Federation offu-e m$ S Andrew. A venae Ft. Uiuderdale. Fla. SJn
Telea*i<.ne 50-4SO
The Jewie* FKnten Doas Net overantec The Kaahrwth
Of The Merchants* Atfvertiaee' In IU CoWmi
Punltrtted BI-WeeAlT
Second-CJa-' Pwtigt Paid at Miami. Fl.
BNGSVILLE. Md. Amer- this Wl crowing wild in the
*. ~? c -Q a..r -t X>uth Vet no one had IM
ans *omefm<* how U| propawU. IlloU,
by JOSEPH ALSOP
The Jewian Fiord.an hat absorbed the Jewish Unity and the Jewxh Weekly.
Member of the Jewish Telegraphic Agency. Seven Arts Feature Syndi-
cate, worldwide Newe Service. National Editorial Aaseoation. American As-
sociation of English-Jewish Newspapers, and the Florida Press Association.
iy**f.WIPTIOW *AT*: ll-cal Area) One Veer S2.O0. Ovt of Town Upen
Volume 2
Friday, April 6. 1973
Number 12
4 NISAN 5733
Cuban Jews Need Assistance
When Fidel Ccstro was considered a military threat
mu:h was made of the fact that Cuba was only 90 miles
away from the United States meaning Florida. The dis-
tance hasn't changed and it might be well to point out thai
only 90 miles from us is a Jewish community which is
struggling to survive but which a recent report to the World
Jewish Congress indicates has little chance without more
help.
The article in last week's Floridian surprised many in
that it indicated a helpful attitude by the Cuban regime
even to the extent of permitting a Zionist club and other
Zionist activities despite Castro's place in the anti-Zionist
Communist world. It also pictured a tenacity to retain a
heritage in the face of a diminishing population which left
freely with the advent of the Castro government.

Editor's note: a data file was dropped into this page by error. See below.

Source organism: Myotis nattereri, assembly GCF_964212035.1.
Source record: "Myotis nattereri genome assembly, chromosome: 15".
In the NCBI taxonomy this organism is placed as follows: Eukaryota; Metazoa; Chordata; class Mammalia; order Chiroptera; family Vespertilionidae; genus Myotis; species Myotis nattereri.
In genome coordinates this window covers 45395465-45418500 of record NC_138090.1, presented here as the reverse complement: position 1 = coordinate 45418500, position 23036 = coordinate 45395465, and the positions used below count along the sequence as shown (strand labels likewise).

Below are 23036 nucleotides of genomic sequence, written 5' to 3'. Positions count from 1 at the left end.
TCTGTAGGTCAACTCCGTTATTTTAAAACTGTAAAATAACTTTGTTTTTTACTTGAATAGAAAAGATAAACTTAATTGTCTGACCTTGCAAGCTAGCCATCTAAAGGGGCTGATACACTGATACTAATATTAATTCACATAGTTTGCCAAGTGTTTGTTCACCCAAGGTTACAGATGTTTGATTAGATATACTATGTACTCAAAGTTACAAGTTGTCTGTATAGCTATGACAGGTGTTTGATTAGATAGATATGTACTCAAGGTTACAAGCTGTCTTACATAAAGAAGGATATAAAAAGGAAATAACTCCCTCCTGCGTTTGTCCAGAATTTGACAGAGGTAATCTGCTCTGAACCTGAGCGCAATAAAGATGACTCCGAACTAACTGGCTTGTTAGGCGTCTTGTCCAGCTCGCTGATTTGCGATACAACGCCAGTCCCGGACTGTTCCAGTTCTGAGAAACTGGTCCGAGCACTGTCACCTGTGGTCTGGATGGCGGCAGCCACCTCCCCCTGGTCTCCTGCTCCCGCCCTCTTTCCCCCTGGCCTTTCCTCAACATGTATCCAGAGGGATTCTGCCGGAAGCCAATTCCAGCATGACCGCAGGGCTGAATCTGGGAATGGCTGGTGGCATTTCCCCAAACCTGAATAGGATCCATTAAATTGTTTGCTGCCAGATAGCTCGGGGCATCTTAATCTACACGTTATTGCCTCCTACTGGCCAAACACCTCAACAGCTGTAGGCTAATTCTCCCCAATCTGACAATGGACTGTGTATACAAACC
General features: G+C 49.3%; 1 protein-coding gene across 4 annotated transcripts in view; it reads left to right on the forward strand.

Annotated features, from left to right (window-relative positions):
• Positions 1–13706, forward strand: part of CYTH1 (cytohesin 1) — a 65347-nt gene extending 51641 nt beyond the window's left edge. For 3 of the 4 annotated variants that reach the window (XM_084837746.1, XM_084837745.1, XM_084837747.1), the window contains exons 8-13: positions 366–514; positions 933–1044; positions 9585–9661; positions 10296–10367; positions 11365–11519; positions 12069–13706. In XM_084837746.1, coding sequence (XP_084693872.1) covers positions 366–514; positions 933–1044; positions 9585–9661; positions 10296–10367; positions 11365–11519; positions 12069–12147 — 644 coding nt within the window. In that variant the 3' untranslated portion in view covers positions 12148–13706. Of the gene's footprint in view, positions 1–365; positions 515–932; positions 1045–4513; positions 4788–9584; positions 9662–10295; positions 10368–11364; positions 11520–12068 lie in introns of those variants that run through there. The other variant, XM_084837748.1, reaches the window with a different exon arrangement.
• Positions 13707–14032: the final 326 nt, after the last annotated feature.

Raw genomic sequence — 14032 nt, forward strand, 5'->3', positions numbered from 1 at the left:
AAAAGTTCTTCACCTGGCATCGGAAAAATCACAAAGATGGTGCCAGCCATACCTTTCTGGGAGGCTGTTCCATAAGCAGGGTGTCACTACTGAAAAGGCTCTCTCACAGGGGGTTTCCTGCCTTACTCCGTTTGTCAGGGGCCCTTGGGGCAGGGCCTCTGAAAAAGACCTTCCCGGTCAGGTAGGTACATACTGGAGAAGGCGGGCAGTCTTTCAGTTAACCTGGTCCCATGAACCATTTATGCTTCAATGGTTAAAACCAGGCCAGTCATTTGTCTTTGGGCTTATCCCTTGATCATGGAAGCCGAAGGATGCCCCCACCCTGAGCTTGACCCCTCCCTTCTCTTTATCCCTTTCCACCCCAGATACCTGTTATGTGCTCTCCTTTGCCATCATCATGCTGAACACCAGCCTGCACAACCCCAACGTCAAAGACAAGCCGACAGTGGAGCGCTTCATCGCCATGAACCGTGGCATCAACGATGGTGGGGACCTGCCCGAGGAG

The question is whether it is possible to assist the 1,200
remaining Jews in Cuba with the spiritual and educational
help needed so desperately and whether enough has been
done by us for those who remain only 90 miles away.
A not unimportant by-product of the devaluation of the
dollar is the effect it will have on Jewish philanthropic ef-
forts now at their peak leveL Problems already have arisen
for a number of organizations conducting relief and re-
habilitation work in Europe, particularly the Joint Distribu-
tion Committee, HIAS and ORT. And, despite the fact that
Israel's currency has been adjusted to the dollar, the immi-
gration efforts of the Jewish Agency in Europe have be-
come more costly.
Our Diplomatic Maneuvering
The diplomatic maneuvering taking place behind the
scenes a* a result of the Jackson amendment to the U.S.-
U.S.S.R. Trade Act indicates an important principle then-
goes beyond the immediate issue of the free emigration of
Jews from the Soviet Union.
On the surface it is the determination of Jews all over
the world to help their Russian brothers who wish to leave
their Communist bondage do so with a minimum of red
tape, recrimination or excessive taxation for the privilege.
The long-range diplomatic question involved is how
much internal morality can our Congress legislate for an-
other nation and whether or not the Jackson amendment
doesn t establish a principle which could plague our for-
eign relations for years to come. There are dozens of coun-
tries m the world whose practices and philosophy are ab-
horrent to American* with whom we do business under
the same "favored nation" clause which the amendment
would deny
It would surely change the world picture if morality
rather than hypocrisy, were to become the standard of di^
plomacy. The administration is being placed in an uncom-
fortable position which threatens the major emphasis of
its present foreign policy and whether this will lead to a
reaction against Jewish interests, as has been suggested in
recent days, or to a rise in anti-Semitism among the Amer-
ican farm interests most affected, is somethinq to be
watched with great care.
Separation Of Church And State
Despite strong support from the Catholic community